Strategy vs Tactics
Your Story or Your Storytelling
While we often help create new brands, we do most of our work for existing brands. These are organizations that might see opportunity that requires marketing support, are moving into a new phase of their business, or have challenges.
Challenges like a lack of sales, sluggish growth, new markets and/or brand perception issues. All of those challenges and more are valid reasons to reassess one’s branding—as a matter a fact—an organization should be auditing and vigilant about their brand becoming complacent or stale on a continuous basis. Also, these problems are indicative of both a need for brand development, (or re-development), and a need for brand amplification. Potentially, you could have a development AND an amplification need. Branding—tricky stuff.
When you do encounter brand issues, it’s important to take an honest and possibly brutal, look at yourself. Is this a matter of your core story being outdated, irrelevant, or maybe substandard from the start? Or, is your story a strong one, but you just don’t tell it well? As we all know, it’s one thing to write a good story and it’s quite another to tell a good story.
Find the Endzone, Goal, Bucket, Hole…
If the problem is in your storytelling, then we focus on amplification. In the most general of generalities for blog sake, it’s about tactics over strategy. Do tactics have strategies? Yes they do—but that’s not the can of fish were cracking open today.
Since we here at Sussner specialize in sports branding, let’s use some athletic analogies. Your team is strong and you consistently drive the ball down the field to the 2-yard line, but just can’t punch it in for the TD. Your side is dominant, your build-up is brilliant, but that final shot on goal is launched into the 60th row of the stadium. (This is modern America, so we think our savvy audience can handle a soccer reference.) It’s the missed 3-foot putt. It’s the breakaway finished off with a slam-dunk that clangs off the iron. (Okay already, they get it.)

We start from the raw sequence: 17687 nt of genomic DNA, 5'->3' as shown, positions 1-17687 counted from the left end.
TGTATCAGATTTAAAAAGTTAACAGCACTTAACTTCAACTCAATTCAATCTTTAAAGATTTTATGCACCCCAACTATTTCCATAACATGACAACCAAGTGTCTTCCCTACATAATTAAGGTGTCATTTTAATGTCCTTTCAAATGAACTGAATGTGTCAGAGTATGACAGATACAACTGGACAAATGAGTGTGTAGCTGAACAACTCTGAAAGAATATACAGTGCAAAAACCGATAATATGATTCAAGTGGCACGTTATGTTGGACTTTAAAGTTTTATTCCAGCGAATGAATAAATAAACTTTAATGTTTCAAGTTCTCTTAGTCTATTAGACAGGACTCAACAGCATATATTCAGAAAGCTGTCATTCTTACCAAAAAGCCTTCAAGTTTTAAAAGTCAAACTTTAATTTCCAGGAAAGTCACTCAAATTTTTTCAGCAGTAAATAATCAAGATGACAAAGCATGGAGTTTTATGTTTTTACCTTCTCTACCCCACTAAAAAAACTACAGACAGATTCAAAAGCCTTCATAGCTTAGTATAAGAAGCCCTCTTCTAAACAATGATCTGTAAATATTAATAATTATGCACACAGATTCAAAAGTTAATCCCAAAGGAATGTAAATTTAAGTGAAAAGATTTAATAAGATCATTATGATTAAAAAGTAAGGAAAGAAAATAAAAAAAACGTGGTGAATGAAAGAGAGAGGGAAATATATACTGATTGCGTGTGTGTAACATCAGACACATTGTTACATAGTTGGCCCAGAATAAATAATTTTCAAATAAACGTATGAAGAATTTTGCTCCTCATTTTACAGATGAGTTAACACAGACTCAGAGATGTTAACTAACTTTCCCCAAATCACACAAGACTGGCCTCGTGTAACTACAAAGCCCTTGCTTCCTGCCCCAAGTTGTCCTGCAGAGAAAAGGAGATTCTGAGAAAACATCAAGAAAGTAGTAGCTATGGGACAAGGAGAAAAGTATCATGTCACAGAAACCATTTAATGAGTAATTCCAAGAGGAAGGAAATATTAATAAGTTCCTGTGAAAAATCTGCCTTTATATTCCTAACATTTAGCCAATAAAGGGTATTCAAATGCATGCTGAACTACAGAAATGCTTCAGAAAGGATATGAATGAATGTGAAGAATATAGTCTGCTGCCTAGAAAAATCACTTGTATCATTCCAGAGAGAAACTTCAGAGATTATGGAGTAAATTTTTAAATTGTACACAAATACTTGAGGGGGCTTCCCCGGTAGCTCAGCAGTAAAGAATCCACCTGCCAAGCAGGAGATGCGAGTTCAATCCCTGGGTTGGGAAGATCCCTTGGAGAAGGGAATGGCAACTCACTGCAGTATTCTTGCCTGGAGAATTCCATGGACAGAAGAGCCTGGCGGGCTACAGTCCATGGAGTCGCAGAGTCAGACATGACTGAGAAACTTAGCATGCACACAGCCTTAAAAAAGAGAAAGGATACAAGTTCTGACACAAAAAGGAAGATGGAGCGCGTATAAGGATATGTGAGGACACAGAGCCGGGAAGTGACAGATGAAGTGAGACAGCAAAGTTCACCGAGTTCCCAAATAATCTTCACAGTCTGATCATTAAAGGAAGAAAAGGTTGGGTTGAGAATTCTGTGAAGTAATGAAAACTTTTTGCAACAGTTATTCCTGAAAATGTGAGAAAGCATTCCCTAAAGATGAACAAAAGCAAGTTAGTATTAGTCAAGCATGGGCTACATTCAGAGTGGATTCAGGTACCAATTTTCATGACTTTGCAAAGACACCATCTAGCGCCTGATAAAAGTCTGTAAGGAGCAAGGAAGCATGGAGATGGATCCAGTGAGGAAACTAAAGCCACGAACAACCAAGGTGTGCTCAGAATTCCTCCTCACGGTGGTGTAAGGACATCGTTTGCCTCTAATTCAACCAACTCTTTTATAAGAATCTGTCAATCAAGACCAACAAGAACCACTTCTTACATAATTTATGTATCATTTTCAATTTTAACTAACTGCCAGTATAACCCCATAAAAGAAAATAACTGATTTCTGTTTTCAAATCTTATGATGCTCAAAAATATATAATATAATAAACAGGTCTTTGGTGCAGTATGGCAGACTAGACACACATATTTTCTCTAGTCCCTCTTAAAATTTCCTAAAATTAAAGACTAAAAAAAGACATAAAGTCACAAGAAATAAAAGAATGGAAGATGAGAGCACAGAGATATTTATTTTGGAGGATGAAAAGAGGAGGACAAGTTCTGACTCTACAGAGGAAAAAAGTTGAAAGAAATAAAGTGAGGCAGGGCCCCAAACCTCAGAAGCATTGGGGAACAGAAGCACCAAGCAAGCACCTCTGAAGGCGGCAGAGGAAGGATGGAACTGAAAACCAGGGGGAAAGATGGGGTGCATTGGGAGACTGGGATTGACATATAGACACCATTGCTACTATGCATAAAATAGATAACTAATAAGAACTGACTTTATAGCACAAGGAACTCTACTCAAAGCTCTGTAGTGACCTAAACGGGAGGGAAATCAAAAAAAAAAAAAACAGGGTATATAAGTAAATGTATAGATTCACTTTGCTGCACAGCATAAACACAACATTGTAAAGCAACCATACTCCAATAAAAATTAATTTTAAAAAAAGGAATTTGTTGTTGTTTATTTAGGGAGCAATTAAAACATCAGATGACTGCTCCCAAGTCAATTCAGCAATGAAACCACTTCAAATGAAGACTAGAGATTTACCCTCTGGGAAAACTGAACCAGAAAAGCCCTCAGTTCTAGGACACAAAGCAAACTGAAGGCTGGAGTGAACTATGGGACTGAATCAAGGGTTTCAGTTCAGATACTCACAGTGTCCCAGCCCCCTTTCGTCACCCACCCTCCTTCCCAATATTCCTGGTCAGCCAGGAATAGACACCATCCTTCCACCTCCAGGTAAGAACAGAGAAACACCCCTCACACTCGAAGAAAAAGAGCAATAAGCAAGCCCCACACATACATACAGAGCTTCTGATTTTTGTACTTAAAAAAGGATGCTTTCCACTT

The story is great. So, in that case, we need to dig into how the story is being told, where it’s being told, and to whom it’s being told. Has it become inaudible to the right people? Is it being told to the wrong people? Is it transmitting at an incorrect frequency and only being perceived by bats and dogs? Are you focused on 60-year-old men when you should be wooing the 35-40 female crowd? We could go on, and that’s the point—go on and ask questions. Ask lots of hard questions. Why? Why? Why? If you answer those questions honestly and intelligently you can amp-up a compelling story and keep people listening, looking and buying.
Louder Doesn’t Help
If you’ve come to realize on your own, or with the help of outside resources, that it’s the story that isn’t resonating, the project becomes something else. Then it becomes something more strategic and foundational. Your brand has evolved or morphed or taken a wicked turn in a new direction and your marketing doesn’t reflect that new reality. If the song is just not good, or it’s a tune that nobody really wants to dance to, cranking up the volume won’t help. It will hurt.
When diving into the development or re-development brand pool, you don’t have to scrap everything you’ve built—by all means don’t. Take a hard look at everything, while being clear-eyed and real about what you see, There are likely many existing assets that should be carried forward and applied more efficiently, intelligently, and effectively.
A rebranding exercise can bring out personal preferences that are holding your business back. We often address the idea of Purpose Over Preference. Be intentional with everything about your brand—it matters and people notice. Not only customers and resources, but employees and potential employees. You are always playing to an external and an internal audience.
This Amp Goes To 11. This Amp Shouldn’t.
A wonderful brand story poorly amplified is like a Bach symphonic masterpiece played on a kazoo. A substandard brand story highly amplified is like playing Death Metal in a Country Western bar. Neither works.
We love playing your song,
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